Australia to Remove Chinese-Made Cameras From Defense Sites
Australia will strip Chinese-made security cameras from some government buildings to ensure they are “completely secure,” the country’s defense minister said Thursday.
It follows similar moves in the United States and Britain, which have both taken measures to stop government departments from installing Chinese-made cameras at sensitive sites.
Britain acted in November last year due to fears that Chinese companies could be forced to share intelligence with Beijing’s security services.
The security cameras were installed at more than 200 Australian government buildings — according to official figures compiled by an opposition politician — including at least one run by the Department of Defence.
Australian Defence Minister Richard Marles said officials would find and remove all cameras found within the defense department’s vast collection of offices and facilities.
“It’s a significant thing that’s been brought to our attention and we’re going to fix it,” he told national broadcaster ABC.
“It’s important that we go through this exercise and make sure that our facilities are completely secure.”
The government-funded national War Memorial — a sprawling 14-hectare (35 acres) complex in Canberra — also confirmed it would remove a small number of Chinese-made cameras out of an “abundance of caution.”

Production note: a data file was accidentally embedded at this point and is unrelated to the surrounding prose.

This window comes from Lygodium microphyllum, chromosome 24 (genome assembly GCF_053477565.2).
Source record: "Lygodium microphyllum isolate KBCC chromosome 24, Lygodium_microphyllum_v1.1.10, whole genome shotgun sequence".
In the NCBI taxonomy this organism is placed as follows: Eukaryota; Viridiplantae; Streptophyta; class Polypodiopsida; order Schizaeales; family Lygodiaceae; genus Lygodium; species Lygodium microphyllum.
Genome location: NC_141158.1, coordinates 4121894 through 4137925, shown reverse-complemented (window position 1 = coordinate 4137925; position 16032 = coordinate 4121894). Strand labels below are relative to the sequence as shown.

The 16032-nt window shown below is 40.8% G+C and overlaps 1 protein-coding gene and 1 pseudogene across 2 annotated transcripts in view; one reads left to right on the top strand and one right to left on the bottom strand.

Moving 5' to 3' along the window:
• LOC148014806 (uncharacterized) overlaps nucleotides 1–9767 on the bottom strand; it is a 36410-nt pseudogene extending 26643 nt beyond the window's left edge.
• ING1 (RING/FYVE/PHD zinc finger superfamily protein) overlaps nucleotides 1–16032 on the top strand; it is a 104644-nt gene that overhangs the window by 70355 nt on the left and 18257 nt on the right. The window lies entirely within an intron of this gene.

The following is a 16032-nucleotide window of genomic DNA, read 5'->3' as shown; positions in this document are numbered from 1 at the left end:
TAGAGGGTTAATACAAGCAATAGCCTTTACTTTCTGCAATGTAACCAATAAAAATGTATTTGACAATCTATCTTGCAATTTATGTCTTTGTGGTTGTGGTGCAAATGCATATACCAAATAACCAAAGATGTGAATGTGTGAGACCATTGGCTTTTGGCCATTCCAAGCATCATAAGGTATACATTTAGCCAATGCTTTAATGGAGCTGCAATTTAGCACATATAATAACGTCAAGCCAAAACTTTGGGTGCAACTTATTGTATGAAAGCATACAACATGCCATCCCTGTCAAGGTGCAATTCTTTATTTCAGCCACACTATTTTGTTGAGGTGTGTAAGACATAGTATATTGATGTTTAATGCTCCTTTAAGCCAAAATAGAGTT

The cameras were made by companies Hikvision and Dahua, which have both been blacklisted in the United States.
The US banned the importation of surveillance equipment made by Hikvision and Dahua in November last year because it posed “an unacceptable risk to national security.”
In Britain, a group of 67 MPs and lords called for the government to ban Hikvision and Dahua in July last year, following reports their equipment had been used to spy on Uyghurs in Xinjiang.
It was a Hikvision camera that caught former health secretary Matt Hancock kissing an aide in violation of COVID rules in June 2021, leading to his resignation.
Hikvision has previously said it was “categorically false” to paint the company as “a threat to national security.”
Australia’s center-left government has been trying to repair its relationship with China since coming to power in May last year.
China slapped hefty tariffs on key Australian exports in 2020 at the height of a bitter dispute with the former conservative government.